Word Confusion: Slack versus Slake

Posted January 9, 2014 by Kathy Davie in Author Resources, Self-Editing, Word Confusions, Writing

Revised as of 11 October 2017

I ran across this word confusion in a pair of books I was reading in an erotic series, and it really broke the mood. When I read let the woman slack his need or the queen allowed his need to be slacked by one of his guards, well, not taut or held tightly in position or a spell of inactivity or laziness is so not what I had thought they were doing…

I really like this series. It’s well-written with tension and drama in a twist, and the series is tainted by this one stupid word. One that someone missed, misused?

Now, if the queen had allowed his need to be slaked… Well, I could either assume, ahem, that someone gave him some bottled water to drink or they were doin’ the nasty, and he’d achieved blast-off, ahem, so to speak. But slack, I dunno, sounds limp to me.

Word Confusions…

…started as my way of dealing with a professional frustration with properly spelled words that were out of context in manuscripts I was editing as well as books I was reviewing. It evolved into a sharing of information with y’all. I’m hoping you’ll share with us words that have been a bête noir for you from either end.

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Slack Slake
Credit to: Apple Dictionary.com; Dictionary.com: slake

“Cambridge Slackers” by Steffen A. Frost is under the GFDL or CC BY-SA 4.0-3.0-2.5-2.0-1.0 licenses, via Wikimedia Commons

Tightrope walking requires a slack rope.

“Thirsty Man” courtesy of Rap Genius

ScHoolboy Q – “My Hatin’ Joint Lyrics”.

Part of Grammar:
Adjective 1; Adverb 1; Noun 1, 2; Plural Noun;
Verb, intransitive & transitive 1

Plural noun and third person present verb: slacks
Past tense or past participle: slacked
Gerund or present participle: slacking

Verb, intransitive & transitive

Third person present verb: slakes
Past tense or past participle: slaked
Gerund or present participle: slaking

Not taut or held tightly in position


[Of business] Characterized by a lack of work or activity

  • Quiet
  • Slow or sluggish
  • Having or showing laziness or negligence

[Of a tide] Neither ebbing nor flowing


The part of a rope or line that is not held taut

The loose or unused part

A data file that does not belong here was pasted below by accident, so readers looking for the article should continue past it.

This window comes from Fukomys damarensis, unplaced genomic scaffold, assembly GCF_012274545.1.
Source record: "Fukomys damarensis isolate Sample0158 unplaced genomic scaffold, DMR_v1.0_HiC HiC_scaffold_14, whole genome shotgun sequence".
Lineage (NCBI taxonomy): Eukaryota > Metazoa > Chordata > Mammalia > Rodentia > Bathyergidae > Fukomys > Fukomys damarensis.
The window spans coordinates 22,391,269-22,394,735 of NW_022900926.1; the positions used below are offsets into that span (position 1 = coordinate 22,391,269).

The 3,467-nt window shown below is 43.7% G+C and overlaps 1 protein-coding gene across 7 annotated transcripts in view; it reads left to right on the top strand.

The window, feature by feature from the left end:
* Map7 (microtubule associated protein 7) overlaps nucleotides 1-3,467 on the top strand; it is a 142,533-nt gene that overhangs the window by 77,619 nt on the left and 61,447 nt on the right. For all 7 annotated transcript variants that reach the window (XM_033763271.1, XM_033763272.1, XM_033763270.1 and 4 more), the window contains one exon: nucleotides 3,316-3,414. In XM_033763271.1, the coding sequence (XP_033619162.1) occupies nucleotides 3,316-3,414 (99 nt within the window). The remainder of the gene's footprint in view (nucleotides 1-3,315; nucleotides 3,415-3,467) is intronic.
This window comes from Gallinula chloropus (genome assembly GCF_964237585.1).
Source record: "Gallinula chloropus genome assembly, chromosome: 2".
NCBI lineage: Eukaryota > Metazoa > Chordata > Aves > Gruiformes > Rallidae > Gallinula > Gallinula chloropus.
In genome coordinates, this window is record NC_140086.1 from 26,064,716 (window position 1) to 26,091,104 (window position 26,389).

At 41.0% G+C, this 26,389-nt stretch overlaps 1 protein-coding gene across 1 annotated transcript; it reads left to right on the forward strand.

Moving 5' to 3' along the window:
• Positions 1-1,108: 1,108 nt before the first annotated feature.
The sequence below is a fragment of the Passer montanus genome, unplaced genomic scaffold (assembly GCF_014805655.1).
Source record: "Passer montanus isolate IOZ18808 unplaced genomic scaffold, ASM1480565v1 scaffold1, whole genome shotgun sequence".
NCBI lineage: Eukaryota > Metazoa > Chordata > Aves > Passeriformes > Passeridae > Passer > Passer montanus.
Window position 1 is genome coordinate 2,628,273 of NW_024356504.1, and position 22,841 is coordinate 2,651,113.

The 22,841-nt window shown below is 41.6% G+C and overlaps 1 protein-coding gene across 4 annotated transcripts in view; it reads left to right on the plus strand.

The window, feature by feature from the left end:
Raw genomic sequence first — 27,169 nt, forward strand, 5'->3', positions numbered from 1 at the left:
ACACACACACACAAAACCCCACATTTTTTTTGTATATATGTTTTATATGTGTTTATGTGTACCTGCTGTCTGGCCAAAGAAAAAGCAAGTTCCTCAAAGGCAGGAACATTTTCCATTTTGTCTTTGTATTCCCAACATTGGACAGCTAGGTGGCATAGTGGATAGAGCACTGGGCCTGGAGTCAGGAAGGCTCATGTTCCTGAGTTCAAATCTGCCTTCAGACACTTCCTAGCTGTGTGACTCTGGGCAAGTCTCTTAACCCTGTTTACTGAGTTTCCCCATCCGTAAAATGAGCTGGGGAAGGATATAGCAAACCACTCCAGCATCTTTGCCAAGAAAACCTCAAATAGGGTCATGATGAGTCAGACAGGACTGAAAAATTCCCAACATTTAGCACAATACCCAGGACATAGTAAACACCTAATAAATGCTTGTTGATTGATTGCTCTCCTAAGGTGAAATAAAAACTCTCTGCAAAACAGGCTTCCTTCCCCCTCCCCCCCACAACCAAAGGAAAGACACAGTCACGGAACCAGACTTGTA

[Informal] A spell of inactivity or laziness

Coal dust or small pieces of coal 2

Plural Noun:
Casual trousers

Verb, intransitive:
Loosen something, especially a rope

  • [Slack off] Decrease in quantity or intensity
  • [Informal] Work slowly or lazily
  • [Slack up] Slow down

Verb, transitive:
Loosen something, especially a rope

  • Reduce the intensity or speed of something

Slake lime

Verb, intransitive:
[Of lime] To become slaked

[Archaic] To become less active, intense, vigorous

Verb, transitive:
Quench or satisfy one’s thirst

  • [Figurative] Satisfy desires

[Poetic] To cool or refresh

[Archaic] To make less active, vigorous or intense

Combine quicklime with water to produce calcium hydroxide

[Obsolete] To make loose or less tense

  • Slacken
I looked out at a slack rope.

Her mouth went slack.

Business was rather slack.

They were working at a slack pace.

Slack accounting procedures can send any business into a downward spiral.

Soon the water will become slack, and the tide will turn.

Their heads were hanging slack in attitudes of despair.

I picked up the rod and wound in the slack.

He slept deeply, refreshed by a little slack in the daily routine.

Plural Noun:
He wore slacks and a windbreaker.

Just let me get my slacks on, and I’ll be down.

Verb, intransitive:
The flow of blood slacked off.

She reprimanded her girls if they were slacking.

The animal doesn’t slack up until he reaches the trees.

Verb, transitive:
The horse slacked his pace.

Verb, intransitive:
He has become quite slake.

Verb, transitive:
We’ll need to slake that.

Slake your thirst with some lemonade.

Restaurants worked to slake the Italian obsession with food.

Let the woman slake his need.

Adverb: slackily
Noun: slacker, slackness
Adjective: slakable, slakeable, slakeless, unslakable, unslakeable, unslaked
Noun: slaker
History of the Word:
1 Old English slæc, meaning inclined to be lazy, unhurried, is of Germanic origin and related to the Latin laxus, meaning loose.

2 Late Middle English and probably from Low German or Dutch.

Old English slacian, meaning become less eager can also be written as slacken, from the adjective slæc or slack. Compare it with the Dutch slaken, meaning diminish, relax.

C’mon, get it out of your system, bitch, whine, moan…which words are your pet peeves? Also, please note that I try to be as accurate as I can, but mistakes happen or I miss something. Email me if you find errors, so I can fix them…and we’ll all benefit!

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Pinterest Photo Credits:

Sly and Tony Ward “Dead Drunks” in BLab by Arno roca’ s eyes is under the CC BY-SA 2.0 license, via Wikimedia Commons.